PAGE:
Shampoo Pedilin: contraindications, instructions for use, analogues, reviews

Shampoo Pedilin: contraindications, instructions for use, analogues, reviews

Antiparasitic Shampoo Pedilin — the international name Pedilin, is prescribed for the treatment of pediculosis caused by Pediculus humanus capitis. Producer of shampoo Pedilin — Slovenia, Krka. More details about instructions for use, reviews, price and analogues of Pedilin from lice will tell you in this educational material.

Features of the drug

Shampoo Pedilin is an antiparasitic drug for the treatment of pediculosis — infection of the scalp with lice.


  • The shampoo Pedilin contains:
    • as the active ingredient — malathion;
    • as auxiliary substances — propylene glycol, alkyl sulfate, sodium lauryl ethyl sulfate, dyes, flavors, water.
  • The emulsion contains tetramethrin, piperonyl butoxide.

On how much it costs pedigree shampoo, read below.

Dosage forms

  • shampoo,
  • gel,
  • emulsion Pedilin, the price of the 100 ml bottle is 290 rubles on average.

Pharmacological action Pedilin

Pedilin is a combined preparation that includes insecticides:

  • malathion;
  • tetramethrin.

The medication action of Pedilin is the result of the combined action of its constituent components.


Malathion( carbofos) is an organophosphorous antiparasitic agent that can easily penetrate the body of an insect through the chitinous cover. In the body of a parasitic insect, the action of the enzyme acetylcholinesterase is blocked. In the insect’s body, malathion is oxidized, turning into a malaoxon — an even more toxic substance than malathion.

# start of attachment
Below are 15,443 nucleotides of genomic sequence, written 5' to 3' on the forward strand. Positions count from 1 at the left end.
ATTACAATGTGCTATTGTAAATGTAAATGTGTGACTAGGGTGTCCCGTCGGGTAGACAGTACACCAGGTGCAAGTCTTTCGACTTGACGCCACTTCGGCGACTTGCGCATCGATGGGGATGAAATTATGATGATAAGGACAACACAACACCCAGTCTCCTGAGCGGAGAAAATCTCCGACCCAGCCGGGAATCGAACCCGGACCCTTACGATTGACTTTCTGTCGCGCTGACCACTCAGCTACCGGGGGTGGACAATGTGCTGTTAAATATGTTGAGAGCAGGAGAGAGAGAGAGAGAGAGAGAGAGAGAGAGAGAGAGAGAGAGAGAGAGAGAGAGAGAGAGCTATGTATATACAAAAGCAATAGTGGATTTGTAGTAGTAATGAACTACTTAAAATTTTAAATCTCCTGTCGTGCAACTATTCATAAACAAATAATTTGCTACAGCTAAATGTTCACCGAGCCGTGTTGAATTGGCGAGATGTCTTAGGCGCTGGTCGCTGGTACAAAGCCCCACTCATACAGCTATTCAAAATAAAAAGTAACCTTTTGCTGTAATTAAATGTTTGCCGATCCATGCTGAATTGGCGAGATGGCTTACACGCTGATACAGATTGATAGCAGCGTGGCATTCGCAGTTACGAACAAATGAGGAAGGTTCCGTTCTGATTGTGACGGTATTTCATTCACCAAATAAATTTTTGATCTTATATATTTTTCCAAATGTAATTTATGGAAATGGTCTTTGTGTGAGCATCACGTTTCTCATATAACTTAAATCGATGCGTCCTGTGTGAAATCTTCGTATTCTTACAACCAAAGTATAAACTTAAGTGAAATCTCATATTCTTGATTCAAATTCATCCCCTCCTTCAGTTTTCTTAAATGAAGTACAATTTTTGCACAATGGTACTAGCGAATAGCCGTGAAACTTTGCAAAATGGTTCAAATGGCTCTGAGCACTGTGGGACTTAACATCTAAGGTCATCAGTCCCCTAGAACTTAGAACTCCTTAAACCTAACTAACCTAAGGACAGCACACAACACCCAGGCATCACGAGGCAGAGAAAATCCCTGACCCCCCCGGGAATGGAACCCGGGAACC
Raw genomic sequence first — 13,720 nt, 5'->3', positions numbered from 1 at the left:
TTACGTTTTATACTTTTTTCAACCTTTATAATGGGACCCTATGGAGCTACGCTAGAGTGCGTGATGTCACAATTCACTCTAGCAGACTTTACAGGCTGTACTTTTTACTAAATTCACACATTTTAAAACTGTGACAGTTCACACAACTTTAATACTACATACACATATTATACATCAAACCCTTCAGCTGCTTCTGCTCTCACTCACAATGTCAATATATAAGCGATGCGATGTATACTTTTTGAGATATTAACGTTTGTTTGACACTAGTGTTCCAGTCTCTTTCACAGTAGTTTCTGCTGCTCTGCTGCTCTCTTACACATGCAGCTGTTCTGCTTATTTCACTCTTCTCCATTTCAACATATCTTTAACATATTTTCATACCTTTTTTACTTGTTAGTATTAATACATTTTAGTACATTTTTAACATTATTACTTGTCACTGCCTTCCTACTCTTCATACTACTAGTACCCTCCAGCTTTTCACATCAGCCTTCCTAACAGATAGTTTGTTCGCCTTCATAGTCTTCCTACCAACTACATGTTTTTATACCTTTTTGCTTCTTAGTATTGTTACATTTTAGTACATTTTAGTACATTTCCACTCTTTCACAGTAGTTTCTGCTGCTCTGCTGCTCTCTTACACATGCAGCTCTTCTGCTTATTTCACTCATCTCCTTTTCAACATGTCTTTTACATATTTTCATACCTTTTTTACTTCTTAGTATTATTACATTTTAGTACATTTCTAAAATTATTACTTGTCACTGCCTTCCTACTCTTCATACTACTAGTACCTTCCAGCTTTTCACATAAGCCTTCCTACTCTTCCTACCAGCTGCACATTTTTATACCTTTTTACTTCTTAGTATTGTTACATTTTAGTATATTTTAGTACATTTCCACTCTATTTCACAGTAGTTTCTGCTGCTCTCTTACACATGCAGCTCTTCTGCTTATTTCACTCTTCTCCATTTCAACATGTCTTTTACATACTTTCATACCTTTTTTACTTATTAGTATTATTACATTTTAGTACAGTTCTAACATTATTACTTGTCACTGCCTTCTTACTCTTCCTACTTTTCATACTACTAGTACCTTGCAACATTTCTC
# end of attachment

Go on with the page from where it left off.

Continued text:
This reaction is not inherent in plants and warm-blooded organisms, which is the reason for the high toxicity of malathion for insects and makes it less dangerous for humans and animals. Poisoning of an insect occurs as a result of poisoning with accumulated acetylcholine.

Under the influence of malathion, lice, nits, and scabies are killed. Tetrametrine is a synthetic insecticide from the pyrethrin group. The poisoning effect of tetrametrin has on the nervous system of an insect, causing convulsions and paralysis.


Malathionine can penetrate the body through the lungs, skin, mucous membranes, but can not accumulate.


The drug is intended for the treatment of pediculosis of the scalp of adults and children, as well as the baby. Allowed during pregnancy and lactation.

Instruction for use

For one treatment of the scalp requires 10 to 60 ml of Pedilin shampoo depending on the length and thickness of the hair. Using a cotton swab, the shampoo is evenly distributed over wet hair and scalp. Next, gather hair under a kerchief, leave for 20 minutes and after — wash the hair.

If the infection is violent, the scalp is treated by combining the emulsion and shampoo.